Our ideal users are people who have booked adventure trips in the past 12 months, such as biking, mountain climbing, whale watching, etc.


We did a moderated zoom call, with 2 men and 4 women.

* I hoped to speak more "empty nesters," as Yervana said that was part of their customer base but we were unable to recruit any.


Some questions we asked:

  • How do users find adventures?

  • What are they looking for when they book an adventure?

  • Who do they trust?

  • What experiences did they have booking the adventures that were positive, negative, or interesting?

Usability Test

We had our users conduct searches:

Search 1:

Look for a biking adventure for four people in Vancouver in April.

Search 2:

Look for an adventure of your choice.


We had a few surprises, and a few predicted outcomes.

Taking a look at the data as a group really helped us get a way to identify patterns.

Visuals Rule

Several of our users found adventures based solely on location-- they walked by a sign near their rental property and booked it right there.

Users often booked based on images from social media, like a POV from a GoPro camera, and during the usability test, often chose adventures with an engaging cover photo.


Users also responded to the parts of Yervana's interface that had lots of icons, such as the category drop down menu, or the adventures with star ratings, badges, etc.

Results were confusing or irrelevant

Several of our users tried a search term and got no results for it, even though it seemed clear there were better options.

For example, one user typed in "orcas" (a type of whale from the Pacific), and got no results, even though there were several whale watching tours available.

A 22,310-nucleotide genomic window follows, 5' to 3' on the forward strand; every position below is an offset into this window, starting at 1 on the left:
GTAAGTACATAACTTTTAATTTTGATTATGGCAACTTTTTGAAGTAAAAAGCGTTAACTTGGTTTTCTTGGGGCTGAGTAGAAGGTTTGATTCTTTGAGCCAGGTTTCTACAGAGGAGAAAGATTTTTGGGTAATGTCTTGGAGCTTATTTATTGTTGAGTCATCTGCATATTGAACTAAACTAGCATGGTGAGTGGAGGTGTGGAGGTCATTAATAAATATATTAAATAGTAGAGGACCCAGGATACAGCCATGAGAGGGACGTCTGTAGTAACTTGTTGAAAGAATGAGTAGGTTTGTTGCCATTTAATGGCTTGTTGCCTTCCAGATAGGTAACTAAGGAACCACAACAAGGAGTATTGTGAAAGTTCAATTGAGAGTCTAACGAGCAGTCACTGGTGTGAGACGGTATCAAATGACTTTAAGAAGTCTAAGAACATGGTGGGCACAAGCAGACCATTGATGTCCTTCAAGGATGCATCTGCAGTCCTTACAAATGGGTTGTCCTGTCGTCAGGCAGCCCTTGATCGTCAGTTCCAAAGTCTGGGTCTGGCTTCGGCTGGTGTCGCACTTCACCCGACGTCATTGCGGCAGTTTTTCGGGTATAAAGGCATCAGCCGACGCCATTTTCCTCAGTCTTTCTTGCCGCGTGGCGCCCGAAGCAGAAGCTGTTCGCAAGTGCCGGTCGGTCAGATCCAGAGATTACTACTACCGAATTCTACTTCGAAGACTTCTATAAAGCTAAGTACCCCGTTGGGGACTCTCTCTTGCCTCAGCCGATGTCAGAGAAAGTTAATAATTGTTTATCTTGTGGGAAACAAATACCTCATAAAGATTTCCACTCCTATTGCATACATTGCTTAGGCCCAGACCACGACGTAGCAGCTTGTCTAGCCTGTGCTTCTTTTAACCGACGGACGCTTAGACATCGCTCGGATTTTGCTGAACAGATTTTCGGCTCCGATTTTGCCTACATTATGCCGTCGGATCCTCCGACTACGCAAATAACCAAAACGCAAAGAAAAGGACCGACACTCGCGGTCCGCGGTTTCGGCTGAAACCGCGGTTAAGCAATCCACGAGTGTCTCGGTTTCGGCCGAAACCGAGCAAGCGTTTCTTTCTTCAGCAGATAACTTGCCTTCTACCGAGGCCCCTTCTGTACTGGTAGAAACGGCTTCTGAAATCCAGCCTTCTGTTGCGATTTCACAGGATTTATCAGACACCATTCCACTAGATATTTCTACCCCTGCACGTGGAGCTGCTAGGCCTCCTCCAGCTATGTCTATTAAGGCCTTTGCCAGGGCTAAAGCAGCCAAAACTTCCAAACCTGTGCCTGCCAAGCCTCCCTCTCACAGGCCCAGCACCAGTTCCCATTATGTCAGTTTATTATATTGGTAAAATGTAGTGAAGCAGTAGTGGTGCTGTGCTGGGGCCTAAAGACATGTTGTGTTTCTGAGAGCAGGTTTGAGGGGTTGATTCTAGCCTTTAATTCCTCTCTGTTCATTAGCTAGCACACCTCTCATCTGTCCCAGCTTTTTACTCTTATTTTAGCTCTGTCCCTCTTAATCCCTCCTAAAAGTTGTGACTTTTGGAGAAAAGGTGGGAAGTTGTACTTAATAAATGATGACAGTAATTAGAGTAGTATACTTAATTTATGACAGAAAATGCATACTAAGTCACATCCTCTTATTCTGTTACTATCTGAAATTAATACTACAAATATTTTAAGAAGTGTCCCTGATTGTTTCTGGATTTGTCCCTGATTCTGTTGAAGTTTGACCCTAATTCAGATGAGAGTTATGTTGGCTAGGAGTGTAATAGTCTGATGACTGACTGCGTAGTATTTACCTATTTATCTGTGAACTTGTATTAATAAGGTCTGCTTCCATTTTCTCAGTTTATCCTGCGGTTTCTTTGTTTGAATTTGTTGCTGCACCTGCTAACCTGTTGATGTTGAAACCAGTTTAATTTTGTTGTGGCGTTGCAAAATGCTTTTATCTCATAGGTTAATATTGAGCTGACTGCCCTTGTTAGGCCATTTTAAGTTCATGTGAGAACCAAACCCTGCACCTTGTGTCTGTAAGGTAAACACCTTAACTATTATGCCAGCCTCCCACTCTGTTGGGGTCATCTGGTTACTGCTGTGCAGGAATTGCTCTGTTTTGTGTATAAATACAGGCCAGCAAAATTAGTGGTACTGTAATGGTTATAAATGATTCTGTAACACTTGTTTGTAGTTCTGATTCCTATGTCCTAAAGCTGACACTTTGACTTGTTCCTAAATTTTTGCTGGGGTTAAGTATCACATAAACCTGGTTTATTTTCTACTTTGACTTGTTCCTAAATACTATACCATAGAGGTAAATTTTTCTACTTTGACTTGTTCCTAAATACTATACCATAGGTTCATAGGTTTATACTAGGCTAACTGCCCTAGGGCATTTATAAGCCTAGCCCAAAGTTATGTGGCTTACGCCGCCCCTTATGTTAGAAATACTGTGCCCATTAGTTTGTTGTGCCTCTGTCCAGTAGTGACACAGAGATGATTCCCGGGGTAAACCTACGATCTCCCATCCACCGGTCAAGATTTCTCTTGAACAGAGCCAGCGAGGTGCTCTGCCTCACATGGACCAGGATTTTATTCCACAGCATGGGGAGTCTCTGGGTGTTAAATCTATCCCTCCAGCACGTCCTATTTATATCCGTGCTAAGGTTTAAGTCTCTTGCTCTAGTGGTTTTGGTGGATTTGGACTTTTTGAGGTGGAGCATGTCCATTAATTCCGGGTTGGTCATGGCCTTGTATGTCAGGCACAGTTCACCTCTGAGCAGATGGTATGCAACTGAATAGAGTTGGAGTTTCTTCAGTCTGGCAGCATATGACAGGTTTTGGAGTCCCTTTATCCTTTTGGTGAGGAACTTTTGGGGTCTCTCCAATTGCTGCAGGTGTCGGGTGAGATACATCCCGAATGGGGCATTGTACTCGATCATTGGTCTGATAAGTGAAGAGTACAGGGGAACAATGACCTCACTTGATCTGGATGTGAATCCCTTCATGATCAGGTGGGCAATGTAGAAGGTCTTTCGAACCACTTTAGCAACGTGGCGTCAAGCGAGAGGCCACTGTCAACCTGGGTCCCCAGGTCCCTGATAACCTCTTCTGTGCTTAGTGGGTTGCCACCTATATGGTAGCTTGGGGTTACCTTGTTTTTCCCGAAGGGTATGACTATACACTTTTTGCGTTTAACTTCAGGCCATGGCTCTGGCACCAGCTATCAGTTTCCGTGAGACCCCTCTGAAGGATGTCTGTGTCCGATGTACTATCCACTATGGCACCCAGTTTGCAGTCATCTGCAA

Additionally, the search terms seemed to have varying relevance as a user continued to search, and users were confused at the returns.

Social Proof

Many of our users booked their adventures based on recommendations from friends. 

It's pretty reasonable: if you're going to trust someone to take you on a dangerous adventure, you want to be absolutely sure they're trustworthy!

Users gravitated to adventures that had star ratings, lots of information about the guide/company, and good, clear maps of the adventure.


We had an epic brainstorm session creating our affinity diagram and finding patterns in our user's searches for the right adventure.

After creating user personas and journey maps to guide us, we were ready to make our recommendations.

Affinity Diagram: My Favorite Part

Why? Because working together worked wonders.

Up until this point in the process, our team was communicating on text messages and through shared files. We hadn't had much chance to work together!

So we spent a Friday night working on our Figjam board together, and came to some great understandings.

affinity diagram

Affinity diagram, created in FigJam

nathan user journey
ashley user persona

User personas & user journeys

nathan's user journey
ashley's user journey


We fought hard, climbed to the top of the mountain, forded streams, and came up with our recommendations, presented to Yervana's team on November 28th, 2022.

Core Insights

1.  Visual Interface

Users need more visual engagement and graphic features to stay engaged and make decision-making easier

2.  Search Results